By George Ankers
Fans of Reading and Portsmouth will tell you that it is one thing to make an impact on the Premier League upon achieving promotion, but another thing entirely to sustain it. Yet, Tony Pulis has turned Stoke City into an unlikely part of the top-flight furniture, lifting them from the brink of relegation into the third tier in 2002-03 to the club’s most exciting fixture in decades – a trip to Mestalla to face Valencia.
The Welshman first arrived at the Britannia Stadium in November 2002, inheriting a club on the verge of dropping out of what is now the Championship and steadying the ship, returning the Potters to mid-table status before being sacked by an uncooperative board in the summer of 2005.
But the club’s takeover by chairman Peter Coates just one year later heralded a chance for Pulis to return to take care of some unfinished business, and he has not looked back since.
Backed, admittedly, by one of the more quietly generous owners in the country, the Newport-born boss has demonstrated an extraordinary capability to find value in the transfer market, identifying players overlooked by others to make key contributions.
Few, for example, could dispute that the signing of Rory Delap, initially on loan in 2006 and made permanent on a free six months later, has been one of the most valuable by any club in the land in recent years, while the capture of a young Ryan Shawcross from Manchester United has also been a masterstroke.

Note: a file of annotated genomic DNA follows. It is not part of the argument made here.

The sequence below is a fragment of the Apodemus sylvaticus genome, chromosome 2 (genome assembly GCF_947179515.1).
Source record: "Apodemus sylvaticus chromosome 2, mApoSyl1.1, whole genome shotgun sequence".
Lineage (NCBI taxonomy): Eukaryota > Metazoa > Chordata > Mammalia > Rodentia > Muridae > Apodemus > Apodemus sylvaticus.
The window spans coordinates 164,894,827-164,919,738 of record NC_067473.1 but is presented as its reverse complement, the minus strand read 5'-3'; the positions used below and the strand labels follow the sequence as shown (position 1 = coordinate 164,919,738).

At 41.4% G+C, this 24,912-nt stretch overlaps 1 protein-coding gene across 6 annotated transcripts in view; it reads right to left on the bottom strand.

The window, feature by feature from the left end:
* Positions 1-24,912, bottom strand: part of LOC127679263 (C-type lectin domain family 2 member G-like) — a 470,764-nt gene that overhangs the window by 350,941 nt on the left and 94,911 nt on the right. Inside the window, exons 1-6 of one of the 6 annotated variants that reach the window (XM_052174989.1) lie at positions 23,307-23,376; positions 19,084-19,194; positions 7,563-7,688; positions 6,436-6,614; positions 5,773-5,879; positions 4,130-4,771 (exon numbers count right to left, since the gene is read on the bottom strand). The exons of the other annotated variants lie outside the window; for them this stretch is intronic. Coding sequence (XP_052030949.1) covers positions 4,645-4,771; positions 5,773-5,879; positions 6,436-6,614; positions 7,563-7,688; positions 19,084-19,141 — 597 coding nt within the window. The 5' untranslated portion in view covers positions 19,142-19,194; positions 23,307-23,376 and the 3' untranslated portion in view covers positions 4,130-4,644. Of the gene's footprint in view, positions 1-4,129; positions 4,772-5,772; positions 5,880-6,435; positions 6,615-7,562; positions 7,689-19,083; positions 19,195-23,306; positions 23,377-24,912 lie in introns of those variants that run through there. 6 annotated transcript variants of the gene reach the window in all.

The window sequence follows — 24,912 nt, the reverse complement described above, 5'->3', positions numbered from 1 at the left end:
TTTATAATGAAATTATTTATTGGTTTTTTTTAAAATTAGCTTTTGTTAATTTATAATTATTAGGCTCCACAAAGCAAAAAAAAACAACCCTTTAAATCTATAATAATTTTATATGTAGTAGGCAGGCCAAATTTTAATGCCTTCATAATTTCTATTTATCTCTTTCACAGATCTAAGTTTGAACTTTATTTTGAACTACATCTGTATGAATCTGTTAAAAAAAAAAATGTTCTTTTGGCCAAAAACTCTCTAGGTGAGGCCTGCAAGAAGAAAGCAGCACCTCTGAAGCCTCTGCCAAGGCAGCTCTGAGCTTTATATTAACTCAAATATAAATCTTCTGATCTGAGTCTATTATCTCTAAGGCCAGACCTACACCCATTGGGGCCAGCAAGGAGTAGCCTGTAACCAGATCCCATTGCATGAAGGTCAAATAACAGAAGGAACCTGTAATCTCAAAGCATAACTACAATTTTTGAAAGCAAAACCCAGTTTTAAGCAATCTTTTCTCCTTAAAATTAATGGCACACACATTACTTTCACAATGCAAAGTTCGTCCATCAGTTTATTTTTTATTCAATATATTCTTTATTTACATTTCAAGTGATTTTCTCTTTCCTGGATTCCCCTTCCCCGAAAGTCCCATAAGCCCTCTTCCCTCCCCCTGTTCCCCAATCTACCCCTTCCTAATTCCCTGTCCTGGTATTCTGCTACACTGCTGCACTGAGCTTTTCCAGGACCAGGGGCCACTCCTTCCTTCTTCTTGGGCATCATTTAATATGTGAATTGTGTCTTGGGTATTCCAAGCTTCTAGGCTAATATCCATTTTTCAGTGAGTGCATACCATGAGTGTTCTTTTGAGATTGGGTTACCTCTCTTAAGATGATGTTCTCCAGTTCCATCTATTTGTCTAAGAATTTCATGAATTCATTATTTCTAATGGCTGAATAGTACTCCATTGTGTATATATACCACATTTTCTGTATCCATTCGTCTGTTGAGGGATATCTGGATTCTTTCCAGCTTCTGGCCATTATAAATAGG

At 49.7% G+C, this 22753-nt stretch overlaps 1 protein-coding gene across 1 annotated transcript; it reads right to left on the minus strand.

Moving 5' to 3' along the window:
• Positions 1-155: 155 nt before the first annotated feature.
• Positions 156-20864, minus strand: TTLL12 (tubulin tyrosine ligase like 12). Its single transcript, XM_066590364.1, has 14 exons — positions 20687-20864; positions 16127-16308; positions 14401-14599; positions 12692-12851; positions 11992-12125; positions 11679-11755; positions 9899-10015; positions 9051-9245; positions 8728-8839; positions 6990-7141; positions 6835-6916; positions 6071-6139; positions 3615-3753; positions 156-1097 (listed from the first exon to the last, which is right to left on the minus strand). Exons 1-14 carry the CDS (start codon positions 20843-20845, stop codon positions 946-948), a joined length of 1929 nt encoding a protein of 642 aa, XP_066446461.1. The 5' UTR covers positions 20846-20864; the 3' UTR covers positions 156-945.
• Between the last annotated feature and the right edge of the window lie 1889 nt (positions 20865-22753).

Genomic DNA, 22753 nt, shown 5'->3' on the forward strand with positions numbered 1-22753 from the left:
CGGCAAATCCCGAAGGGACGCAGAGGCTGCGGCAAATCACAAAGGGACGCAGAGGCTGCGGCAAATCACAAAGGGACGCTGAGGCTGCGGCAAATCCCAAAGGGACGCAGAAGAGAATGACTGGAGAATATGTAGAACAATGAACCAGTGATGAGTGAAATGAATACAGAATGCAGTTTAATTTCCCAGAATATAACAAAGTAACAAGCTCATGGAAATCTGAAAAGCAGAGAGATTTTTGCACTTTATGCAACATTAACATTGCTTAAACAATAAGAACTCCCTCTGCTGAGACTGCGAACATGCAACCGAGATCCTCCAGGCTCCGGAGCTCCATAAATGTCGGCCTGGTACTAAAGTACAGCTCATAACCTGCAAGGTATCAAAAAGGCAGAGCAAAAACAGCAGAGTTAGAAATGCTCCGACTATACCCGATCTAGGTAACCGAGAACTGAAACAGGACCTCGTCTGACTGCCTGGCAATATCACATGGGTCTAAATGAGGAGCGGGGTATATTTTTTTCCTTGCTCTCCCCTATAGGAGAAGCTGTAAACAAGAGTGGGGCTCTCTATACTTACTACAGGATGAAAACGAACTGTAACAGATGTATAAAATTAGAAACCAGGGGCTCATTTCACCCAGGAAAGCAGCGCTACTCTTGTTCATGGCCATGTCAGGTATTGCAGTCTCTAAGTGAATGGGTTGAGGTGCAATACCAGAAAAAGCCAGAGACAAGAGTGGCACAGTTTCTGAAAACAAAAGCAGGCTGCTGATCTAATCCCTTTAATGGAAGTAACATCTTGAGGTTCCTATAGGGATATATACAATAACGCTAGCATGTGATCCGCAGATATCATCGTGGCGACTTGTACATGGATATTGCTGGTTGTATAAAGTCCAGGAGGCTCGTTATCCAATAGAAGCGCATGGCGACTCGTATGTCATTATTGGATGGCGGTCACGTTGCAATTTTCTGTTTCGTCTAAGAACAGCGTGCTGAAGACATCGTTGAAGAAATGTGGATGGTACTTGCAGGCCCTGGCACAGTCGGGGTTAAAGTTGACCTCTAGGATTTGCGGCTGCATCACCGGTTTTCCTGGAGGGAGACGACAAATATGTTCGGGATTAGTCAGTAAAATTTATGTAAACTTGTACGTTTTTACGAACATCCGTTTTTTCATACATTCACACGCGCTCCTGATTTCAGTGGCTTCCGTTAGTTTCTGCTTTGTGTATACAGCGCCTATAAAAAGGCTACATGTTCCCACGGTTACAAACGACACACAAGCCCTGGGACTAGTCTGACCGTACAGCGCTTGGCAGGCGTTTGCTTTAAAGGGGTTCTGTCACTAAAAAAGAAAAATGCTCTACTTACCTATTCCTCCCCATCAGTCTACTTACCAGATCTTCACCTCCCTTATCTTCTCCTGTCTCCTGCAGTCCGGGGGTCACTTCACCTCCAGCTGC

Delap’s incredible throw-ins became such a vital, intrinsic part of the way that Pulis’ Potters launched an initial assault on the Premier League after their 2008 promotion that one would have expected rival sides to be able to ‘figure Stoke out’ and send them crashing back down with a bump soon afterwards. This never happened, because Pulis has continued to evolve the side.
His subtle development of Stoke’s footballing methods has been fascinating to watch. In 2008-09, that first outing in the top flight for 24 years, the ‘Delap special’ was the not-so-secret weapon, complemented by canny additions such as striker James Beattie, believed to be a fading talent but who scored seven goals from January to keep the Potters up.
The following year, the long-throw tactic was still utilised but no longer relied upon, with the strong, physical style that had previously been used to profit from it now the driving force in itself. No sign of second-season hangover was shown, only constant commitment and discipline.
|REJUVENATED BY PULIS
Stoke’s ethos has not yet become traditionally aesthetically pleasing, indeed actively irritating some, like Fulham’s Danny Murphy - though, in particular, Matthew Etherington, another wise signing, has added a dash of thrilling flair in recent times.
The winger is a prime example of Pulis’ ability to get the best out of players deemed unsuitable by others. While at West Ham, Etherington admitted a gambling addiction that had caused him to incur huge debts and require treatment at the Sporting Chance clinic. Many teams would not have taken a chance on such a man but Pulis recognised his potential and harnessed it excellently – Etherington earned the club’s Player of the Year award in 2009-10 to widespread acclaim and even talk of an England cap.